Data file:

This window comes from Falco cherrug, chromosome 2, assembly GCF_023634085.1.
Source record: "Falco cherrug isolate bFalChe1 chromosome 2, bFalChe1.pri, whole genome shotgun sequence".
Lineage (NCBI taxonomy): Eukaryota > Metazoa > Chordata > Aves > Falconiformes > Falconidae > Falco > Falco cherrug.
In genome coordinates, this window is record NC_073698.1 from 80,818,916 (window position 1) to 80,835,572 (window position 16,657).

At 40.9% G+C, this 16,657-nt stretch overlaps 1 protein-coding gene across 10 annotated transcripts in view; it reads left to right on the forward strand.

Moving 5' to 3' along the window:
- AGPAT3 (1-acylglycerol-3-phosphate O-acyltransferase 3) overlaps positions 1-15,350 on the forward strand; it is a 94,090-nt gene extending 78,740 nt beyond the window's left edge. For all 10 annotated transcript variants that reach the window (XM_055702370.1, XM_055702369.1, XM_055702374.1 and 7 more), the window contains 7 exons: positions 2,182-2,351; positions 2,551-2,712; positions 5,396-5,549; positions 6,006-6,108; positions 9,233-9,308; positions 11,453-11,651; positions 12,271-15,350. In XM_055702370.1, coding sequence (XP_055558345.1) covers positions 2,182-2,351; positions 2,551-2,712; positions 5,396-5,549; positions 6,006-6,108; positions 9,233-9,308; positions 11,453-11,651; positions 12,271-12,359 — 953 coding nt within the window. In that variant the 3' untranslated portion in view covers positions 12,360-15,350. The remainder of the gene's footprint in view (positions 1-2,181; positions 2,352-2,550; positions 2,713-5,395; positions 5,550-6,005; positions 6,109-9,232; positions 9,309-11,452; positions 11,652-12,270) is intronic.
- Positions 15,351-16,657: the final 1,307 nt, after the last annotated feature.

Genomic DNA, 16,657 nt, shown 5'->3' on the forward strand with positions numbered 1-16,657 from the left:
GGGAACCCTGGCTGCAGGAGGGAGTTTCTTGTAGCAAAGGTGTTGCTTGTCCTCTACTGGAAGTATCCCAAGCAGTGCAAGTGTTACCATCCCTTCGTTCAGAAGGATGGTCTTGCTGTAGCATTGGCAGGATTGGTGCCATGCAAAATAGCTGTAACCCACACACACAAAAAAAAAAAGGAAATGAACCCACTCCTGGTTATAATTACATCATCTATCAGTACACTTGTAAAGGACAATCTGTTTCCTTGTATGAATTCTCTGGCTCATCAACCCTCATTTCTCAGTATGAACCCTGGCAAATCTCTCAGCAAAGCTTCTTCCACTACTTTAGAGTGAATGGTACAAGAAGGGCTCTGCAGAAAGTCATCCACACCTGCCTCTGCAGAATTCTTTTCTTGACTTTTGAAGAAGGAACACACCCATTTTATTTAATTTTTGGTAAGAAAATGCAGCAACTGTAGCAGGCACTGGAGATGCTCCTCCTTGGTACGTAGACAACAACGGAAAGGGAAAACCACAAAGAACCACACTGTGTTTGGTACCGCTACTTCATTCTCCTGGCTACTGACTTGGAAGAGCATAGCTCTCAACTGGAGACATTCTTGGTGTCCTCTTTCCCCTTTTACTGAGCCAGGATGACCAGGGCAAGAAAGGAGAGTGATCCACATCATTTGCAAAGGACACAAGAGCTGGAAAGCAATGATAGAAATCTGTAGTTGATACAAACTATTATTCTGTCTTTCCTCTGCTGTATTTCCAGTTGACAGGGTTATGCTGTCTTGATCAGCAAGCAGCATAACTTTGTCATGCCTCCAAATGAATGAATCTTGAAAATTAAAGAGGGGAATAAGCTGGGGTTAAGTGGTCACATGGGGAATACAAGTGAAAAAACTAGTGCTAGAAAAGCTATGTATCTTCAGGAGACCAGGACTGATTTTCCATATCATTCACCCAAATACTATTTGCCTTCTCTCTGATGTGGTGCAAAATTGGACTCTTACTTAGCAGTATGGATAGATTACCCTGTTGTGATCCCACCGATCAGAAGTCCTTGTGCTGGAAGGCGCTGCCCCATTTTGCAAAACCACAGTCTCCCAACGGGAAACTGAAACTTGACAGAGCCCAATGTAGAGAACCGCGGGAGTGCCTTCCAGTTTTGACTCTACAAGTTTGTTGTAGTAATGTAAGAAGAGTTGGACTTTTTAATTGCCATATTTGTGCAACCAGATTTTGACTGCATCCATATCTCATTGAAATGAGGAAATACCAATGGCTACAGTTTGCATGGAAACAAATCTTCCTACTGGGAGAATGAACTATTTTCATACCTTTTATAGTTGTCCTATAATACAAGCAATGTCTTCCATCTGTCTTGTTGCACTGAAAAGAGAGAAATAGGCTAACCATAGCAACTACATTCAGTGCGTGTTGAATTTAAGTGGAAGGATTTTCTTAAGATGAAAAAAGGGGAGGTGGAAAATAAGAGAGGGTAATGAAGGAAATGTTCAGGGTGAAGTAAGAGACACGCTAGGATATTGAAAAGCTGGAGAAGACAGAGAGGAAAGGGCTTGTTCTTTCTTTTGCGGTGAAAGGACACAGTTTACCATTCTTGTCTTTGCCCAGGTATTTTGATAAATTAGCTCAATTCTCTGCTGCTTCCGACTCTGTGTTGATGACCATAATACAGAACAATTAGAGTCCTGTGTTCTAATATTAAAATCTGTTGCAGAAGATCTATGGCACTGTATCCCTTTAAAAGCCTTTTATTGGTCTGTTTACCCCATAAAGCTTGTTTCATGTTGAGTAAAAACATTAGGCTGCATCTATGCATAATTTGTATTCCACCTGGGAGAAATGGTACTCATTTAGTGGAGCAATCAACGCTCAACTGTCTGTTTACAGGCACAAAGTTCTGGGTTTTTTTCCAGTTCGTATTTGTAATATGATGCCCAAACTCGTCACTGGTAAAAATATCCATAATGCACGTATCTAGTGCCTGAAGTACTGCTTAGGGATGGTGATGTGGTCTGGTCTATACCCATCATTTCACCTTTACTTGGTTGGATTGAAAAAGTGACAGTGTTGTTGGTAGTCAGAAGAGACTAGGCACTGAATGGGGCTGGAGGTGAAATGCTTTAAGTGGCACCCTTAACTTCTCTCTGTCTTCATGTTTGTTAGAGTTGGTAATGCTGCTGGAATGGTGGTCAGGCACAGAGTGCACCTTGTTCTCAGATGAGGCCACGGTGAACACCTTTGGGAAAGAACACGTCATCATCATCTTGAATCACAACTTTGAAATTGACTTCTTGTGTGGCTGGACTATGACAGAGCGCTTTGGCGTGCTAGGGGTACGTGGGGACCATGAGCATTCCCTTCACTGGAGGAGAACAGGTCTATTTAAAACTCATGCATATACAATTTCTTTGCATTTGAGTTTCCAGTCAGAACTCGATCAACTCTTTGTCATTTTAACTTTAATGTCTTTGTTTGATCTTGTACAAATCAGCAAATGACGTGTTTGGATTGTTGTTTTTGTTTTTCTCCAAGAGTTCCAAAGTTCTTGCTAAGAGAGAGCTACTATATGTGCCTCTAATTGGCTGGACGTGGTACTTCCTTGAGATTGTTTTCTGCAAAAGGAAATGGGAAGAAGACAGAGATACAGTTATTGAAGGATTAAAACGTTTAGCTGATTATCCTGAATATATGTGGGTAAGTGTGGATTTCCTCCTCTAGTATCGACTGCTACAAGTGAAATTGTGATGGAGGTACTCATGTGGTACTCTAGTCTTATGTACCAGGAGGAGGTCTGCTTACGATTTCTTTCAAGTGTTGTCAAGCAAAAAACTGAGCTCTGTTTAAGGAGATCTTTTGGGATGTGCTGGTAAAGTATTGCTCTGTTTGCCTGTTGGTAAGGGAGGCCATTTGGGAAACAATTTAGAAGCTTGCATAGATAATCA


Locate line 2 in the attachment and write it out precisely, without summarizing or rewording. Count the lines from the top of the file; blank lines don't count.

Source record: "Falco cherrug isolate bFalChe1 chromosome 2, bFalChe1.pri, whole genome shotgun sequence".